Member Group : From the Kitchen Table

The latest "stimulus package" has passed both chambers of Congress and is being signed by the President. Although we all heard promises of how Washington would be different with more public input and transparency, the bill’s 1100+ pages were not even printed before it was voted on. So we, the public who were assured that this administration would give us the chance to participate in policy debates meaningfully, will not even be able to read the bill’s language until it is too late.

Some provisions of the legislation, however, are beginning to reach the eyes and ears of those interested. Among those provisions is a re-vamping of our health care system. Essentially, the federal government will establish a Council which will decide which treatments are approved for which patients under which circumstances, based on a cost-effectiveness model.

Currently, treatments are approved if they are safe and effective. Physicians have the ability to determine treatments or diagnostic procedures for each of their patients. Patients can move among several physicians to get multiple opinions before making a decision. And while insurance company policies are certainly a part of the decision-making process, there is wiggle room for doctor and patient.

In the new health care reform, the Federal Council will be making those health care decisions. Their cost-effectiveness model means that the cost of the treatment will be divided by the number of years that the patient will benefit from the treatment. The resulting quotient will be the number that is used to determine whether the treatment is approved or not. And, like golf, lower numbers are better.

For example, the treatment for a 10-year-old with a bone disease will cost $10,000. That cost will be divided by 62, which is the number of years remaining in an average life expectancy of 72. So the cost effectiveness number is $161.29. Now let’s look at a woman of 62 who is suffering from osteoporosis. For the purpose of comparison, we will assume that the cost for treatment is the same $10,000. But this time, the divisor will be 10, since the woman has already lived for 62 of the average life expectancy years. This cost effectiveness number is $1,000.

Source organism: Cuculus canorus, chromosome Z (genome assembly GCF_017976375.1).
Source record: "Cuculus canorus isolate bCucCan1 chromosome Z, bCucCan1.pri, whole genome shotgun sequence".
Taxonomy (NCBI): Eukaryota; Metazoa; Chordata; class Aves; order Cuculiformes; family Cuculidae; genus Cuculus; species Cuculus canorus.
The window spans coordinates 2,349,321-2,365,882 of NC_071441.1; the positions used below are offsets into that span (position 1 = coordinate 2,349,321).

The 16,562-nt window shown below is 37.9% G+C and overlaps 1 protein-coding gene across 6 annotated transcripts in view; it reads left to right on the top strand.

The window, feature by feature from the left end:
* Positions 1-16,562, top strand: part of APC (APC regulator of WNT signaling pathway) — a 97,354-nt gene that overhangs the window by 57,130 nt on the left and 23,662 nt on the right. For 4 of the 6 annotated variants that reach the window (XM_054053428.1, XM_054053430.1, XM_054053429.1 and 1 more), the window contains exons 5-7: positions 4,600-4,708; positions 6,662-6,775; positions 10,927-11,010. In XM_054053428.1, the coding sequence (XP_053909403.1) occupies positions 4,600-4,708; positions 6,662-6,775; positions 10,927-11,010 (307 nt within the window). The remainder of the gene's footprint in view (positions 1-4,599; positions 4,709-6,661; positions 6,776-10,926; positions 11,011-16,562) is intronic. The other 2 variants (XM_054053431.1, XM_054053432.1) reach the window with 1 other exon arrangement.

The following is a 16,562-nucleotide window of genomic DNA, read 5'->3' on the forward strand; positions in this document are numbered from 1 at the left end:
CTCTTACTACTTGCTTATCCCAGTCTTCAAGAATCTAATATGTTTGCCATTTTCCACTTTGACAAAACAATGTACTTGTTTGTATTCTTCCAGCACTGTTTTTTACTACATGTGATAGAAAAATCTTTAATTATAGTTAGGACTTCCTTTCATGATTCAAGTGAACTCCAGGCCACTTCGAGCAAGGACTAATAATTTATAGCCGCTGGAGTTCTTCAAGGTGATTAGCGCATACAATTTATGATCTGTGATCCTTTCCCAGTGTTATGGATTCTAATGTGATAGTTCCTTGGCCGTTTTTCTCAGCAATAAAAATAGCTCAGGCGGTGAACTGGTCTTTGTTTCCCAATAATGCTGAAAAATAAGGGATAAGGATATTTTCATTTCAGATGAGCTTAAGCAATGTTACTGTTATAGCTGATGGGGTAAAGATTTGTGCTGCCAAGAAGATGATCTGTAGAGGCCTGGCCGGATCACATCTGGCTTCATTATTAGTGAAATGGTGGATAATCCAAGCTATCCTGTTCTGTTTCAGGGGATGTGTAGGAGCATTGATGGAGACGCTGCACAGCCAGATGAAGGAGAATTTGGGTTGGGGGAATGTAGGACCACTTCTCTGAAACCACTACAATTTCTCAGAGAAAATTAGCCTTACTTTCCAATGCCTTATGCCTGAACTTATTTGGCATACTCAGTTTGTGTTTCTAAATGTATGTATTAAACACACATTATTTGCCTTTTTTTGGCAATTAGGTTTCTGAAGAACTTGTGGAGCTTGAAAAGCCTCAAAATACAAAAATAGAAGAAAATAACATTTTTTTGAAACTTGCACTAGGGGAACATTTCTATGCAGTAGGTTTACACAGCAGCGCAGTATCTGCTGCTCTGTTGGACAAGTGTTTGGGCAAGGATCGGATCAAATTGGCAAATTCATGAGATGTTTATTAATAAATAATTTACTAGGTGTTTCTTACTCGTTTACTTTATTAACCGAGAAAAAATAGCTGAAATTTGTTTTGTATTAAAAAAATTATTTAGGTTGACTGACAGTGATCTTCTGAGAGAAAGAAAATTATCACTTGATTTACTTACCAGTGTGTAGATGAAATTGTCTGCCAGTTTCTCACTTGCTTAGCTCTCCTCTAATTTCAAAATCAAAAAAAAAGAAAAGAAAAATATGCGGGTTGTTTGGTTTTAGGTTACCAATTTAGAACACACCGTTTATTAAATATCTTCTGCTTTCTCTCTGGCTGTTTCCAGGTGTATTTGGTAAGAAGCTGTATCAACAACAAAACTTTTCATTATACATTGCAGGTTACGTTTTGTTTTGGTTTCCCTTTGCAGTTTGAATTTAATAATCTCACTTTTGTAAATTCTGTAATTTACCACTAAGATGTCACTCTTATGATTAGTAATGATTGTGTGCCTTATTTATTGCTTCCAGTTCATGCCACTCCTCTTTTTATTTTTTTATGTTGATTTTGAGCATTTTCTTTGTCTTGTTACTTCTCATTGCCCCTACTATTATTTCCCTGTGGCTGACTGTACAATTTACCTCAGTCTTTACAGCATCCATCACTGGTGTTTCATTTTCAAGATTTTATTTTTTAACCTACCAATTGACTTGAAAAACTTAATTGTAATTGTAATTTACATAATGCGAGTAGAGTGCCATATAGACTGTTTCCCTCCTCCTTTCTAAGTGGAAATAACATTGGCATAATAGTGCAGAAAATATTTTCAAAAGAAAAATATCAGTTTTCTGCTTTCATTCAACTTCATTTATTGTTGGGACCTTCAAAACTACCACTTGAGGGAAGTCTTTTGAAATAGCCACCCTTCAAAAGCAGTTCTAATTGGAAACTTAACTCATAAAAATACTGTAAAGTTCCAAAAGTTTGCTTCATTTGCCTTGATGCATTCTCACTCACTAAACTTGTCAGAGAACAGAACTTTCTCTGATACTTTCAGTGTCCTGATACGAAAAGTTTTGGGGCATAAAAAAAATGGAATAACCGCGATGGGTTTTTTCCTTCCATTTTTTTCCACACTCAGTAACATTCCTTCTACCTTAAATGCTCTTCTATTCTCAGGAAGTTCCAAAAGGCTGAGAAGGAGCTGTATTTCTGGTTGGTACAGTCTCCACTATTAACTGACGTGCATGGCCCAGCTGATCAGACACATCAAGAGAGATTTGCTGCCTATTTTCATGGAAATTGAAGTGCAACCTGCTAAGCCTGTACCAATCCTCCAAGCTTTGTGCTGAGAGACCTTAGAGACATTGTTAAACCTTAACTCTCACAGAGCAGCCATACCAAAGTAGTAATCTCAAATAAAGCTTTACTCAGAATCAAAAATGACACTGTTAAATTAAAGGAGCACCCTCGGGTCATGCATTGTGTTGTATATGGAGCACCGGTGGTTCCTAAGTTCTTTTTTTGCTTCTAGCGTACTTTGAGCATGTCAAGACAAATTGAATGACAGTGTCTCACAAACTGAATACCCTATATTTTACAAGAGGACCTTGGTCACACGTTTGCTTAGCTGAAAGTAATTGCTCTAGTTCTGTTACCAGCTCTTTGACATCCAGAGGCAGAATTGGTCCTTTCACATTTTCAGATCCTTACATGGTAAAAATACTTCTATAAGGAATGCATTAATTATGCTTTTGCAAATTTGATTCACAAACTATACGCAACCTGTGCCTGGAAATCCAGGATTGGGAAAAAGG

In fact, every treatment or diagnosis for a senior citizen will have a significantly higher cost-effectiveness marker than every treatment for younger people. And in the interest of keeping the cost of health care down, procedures with high cost-effectiveness markers are more likely to be disapproved So we are about to tell the generation that defeated Hitler that their health care is "too costly".

The other significant, but so far mostly unnoticed, word in that formula is the word "benefit". In prior incarnations of universal health care, individuals with disabilities were defined as unable to "benefit" from health care since treating an intestinal disorder would not result in any improvement in the underlying disability.

This is not a new system. When a farmer has a sick cow, he calls the veterinarian. The vet looks at the cow and tells the farmer what diagnostic procedures may be necessary, what treatment options are available, and what the total cost is likely to be. The farmer then decides if "Old Bessie" will be able to produce enough for the farm to make it worth his while to pay for the treatment. If so, the farmer will say yes, and the vet will proceed. If not, the farmer says no thank you, and Bessie is not treated.
The new health care reform is bringing the standards used in v
eterinary medicine into human health care – and WE are the cows.